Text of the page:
In addition, MedPAC commissioners will discuss their mandated report on expanding Medicare’s post-acute care transfer policy to hospice and hear a status report on the Medicare Advantage program.

MedPAC is an independent congressional agency that advises Congress on issues involving the Medicare program.  While its recommendations are not binding on either Congress or the administration, MedPAC is highly influential in governing circles and its recommendations often find their way into legislation, regulations, and new public policy.  Those recommendations, in turn, can have a major impact on the nation’s private safety-net hospitals.

Learn more here.

MedPAC Meets

Last week the Medicare Payment Advisory Commission met in Washington, D.C. to discuss a number of Medicare payment issues.

The issues on MedPAC’s November agenda were:

  • congressional request on health care provider consolidation
  • increasing the supply of primary care physicians
  • redesigning the Medicare Advantage quality bonus program
  • reforming the benchmarks in the Medicare Advantage payment system
  • considerations for plans serving low-income beneficiaries in the restructuring of Medicare Part D
  • post-acute care spending under the Medicare Shared Savings Program

MedPAC is an independent congressional agency that advises Congress on issues involving the Medicare program.  While its recommendations are not binding on either Congress or the administration, MedPAC is highly influential in governing circles and its recommendations often find their way into legislation, regulations, and new public policy.  Those recommendations, in turn, can have a major impact on the nation’s private safety-net hospitals.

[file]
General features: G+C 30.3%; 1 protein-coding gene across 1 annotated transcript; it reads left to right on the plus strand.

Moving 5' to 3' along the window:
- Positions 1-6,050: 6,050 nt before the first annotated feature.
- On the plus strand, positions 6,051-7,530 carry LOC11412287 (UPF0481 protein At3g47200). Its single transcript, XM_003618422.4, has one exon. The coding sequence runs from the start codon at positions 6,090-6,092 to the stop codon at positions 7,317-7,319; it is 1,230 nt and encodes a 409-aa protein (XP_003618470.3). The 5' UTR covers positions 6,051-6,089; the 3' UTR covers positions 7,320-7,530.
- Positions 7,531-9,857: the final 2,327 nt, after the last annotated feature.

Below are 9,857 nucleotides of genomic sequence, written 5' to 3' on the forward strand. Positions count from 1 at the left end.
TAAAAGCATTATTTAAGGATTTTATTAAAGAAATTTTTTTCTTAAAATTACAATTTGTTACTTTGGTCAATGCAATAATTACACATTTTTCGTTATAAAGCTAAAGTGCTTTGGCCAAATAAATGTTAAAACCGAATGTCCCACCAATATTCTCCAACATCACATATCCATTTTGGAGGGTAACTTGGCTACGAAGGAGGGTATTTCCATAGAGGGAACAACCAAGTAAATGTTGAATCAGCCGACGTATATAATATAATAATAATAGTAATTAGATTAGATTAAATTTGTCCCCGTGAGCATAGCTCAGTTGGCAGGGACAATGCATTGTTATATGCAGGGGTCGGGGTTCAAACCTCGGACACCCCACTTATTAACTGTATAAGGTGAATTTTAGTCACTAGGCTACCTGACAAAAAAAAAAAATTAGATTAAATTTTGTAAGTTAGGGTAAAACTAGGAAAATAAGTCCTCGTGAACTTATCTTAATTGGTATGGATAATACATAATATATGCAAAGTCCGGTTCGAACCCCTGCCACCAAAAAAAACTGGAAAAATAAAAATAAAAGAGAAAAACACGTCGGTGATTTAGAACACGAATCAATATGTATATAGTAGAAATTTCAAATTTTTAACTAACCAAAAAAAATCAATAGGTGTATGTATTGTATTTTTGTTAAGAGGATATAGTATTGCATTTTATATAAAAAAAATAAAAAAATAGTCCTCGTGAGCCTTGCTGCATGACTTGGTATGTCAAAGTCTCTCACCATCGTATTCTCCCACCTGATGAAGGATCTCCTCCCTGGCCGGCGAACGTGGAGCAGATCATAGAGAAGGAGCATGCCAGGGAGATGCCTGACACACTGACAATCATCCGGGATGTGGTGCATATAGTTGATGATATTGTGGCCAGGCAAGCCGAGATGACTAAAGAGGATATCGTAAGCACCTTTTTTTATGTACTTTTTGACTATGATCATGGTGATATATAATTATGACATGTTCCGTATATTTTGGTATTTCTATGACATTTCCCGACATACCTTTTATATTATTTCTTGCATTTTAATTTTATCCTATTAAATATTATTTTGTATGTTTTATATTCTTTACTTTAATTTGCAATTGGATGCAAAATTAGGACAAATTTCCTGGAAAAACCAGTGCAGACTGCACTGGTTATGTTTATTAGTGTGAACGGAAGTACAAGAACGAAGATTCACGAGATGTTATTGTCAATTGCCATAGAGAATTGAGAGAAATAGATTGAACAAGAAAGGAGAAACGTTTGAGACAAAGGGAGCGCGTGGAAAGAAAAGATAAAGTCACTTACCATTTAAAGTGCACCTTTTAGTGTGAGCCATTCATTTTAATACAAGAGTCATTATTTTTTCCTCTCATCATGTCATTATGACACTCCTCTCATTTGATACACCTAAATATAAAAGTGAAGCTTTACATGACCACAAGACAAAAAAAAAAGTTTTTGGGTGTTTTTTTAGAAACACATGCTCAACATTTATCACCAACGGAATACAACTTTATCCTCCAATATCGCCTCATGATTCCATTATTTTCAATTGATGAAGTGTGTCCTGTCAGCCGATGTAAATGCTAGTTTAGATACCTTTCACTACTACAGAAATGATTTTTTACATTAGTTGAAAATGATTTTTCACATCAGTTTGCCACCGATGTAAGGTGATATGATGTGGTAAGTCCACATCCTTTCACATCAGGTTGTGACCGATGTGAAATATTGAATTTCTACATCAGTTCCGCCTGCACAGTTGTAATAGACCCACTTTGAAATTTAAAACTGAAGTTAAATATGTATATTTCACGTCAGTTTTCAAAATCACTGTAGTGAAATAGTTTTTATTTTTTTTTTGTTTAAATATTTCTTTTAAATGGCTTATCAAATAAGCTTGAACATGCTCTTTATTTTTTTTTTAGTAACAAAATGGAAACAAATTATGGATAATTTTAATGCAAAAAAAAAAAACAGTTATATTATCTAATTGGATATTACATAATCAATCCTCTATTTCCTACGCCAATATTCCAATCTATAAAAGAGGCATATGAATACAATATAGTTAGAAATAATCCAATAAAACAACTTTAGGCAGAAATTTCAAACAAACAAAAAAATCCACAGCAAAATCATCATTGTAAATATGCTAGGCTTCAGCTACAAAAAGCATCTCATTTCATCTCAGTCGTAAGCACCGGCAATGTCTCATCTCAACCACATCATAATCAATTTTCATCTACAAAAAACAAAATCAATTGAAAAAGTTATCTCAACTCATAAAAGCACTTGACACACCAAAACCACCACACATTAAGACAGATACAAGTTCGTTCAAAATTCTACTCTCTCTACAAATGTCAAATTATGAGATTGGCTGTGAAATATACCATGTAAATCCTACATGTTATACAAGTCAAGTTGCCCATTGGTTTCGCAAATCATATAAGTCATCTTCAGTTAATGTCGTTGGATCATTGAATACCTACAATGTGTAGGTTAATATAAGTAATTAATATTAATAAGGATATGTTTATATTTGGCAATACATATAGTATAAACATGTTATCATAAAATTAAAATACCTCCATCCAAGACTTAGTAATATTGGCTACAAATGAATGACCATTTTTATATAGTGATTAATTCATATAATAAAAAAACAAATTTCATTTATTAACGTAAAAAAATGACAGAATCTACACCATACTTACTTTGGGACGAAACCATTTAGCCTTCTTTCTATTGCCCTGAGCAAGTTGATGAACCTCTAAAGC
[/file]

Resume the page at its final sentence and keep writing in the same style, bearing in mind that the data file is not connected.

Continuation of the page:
Go here for links to the policy briefs and presentations that supported MedPAC’s discussion of these issues.

No Primary Doc Shortage for Medicare Patients – at Least Not Yet

Medicare patients currently have adequate access to primary care physicians, according to the Medicare Payment Advisory Commission.

But that could change in the near future, MedPAC warns.

Amid long-term concerns about whether there are enough primary care doctors, a new MedPAC report found that there are even fewer primary care doctors than most people believe.  MedPAC reached this conclusion after finding that approximately one out of every five doctors thought to be working as primary care physicians now labor instead as hospitalists.  As a result, growth in the number of primary care physicians has been negligible during the current decade.

Counteracting this shift are two trends:  first, Medicare patients appear to be seeing their primary care doctors less than in the past:  3.7 visits a year in 2017 versus 4.1 in 2013; and other practitioners, such as physician assistants and nurse practitioners, are seeing patients more frequently – 1.8 such encounters a year in 2017, up significantly from 1.1 in 2013.

Despite this, MedPAC is concerned that if the current trend of minimal growth in the supply of primary care physicians continues, Medicare beneficiaries may lack appropriate access to primary care in the future.

This issue is especially important to private safety-net hospitals because many serve especially large numbers of low-income Medicare patients who often face challenges in gaining access to the care they need.

Learn more from the Healthcare Dive article “As docs ditch primary care to become hospitalists, MedPAC warns of shortage” or see the new MedPAC report “Updates to the methods used to assess the adequacy of Medicare payments for physician and other health professional service.”

MedPAC Meets

Last week the Medicare Payment Advisory Commission met in Washington, D.C. to discuss a number of Medicare payment issues.

Among issues on MedPAC’s October agenda of potential interest to private safety-net hospitals were:

  • restructuring Medicare Part D
  • updates to the methods used to assess the adequacy of Medicare’s payments for physicians and other health professionals
  • population-based outcome measures: avoidable hospitalizations and emergency department visits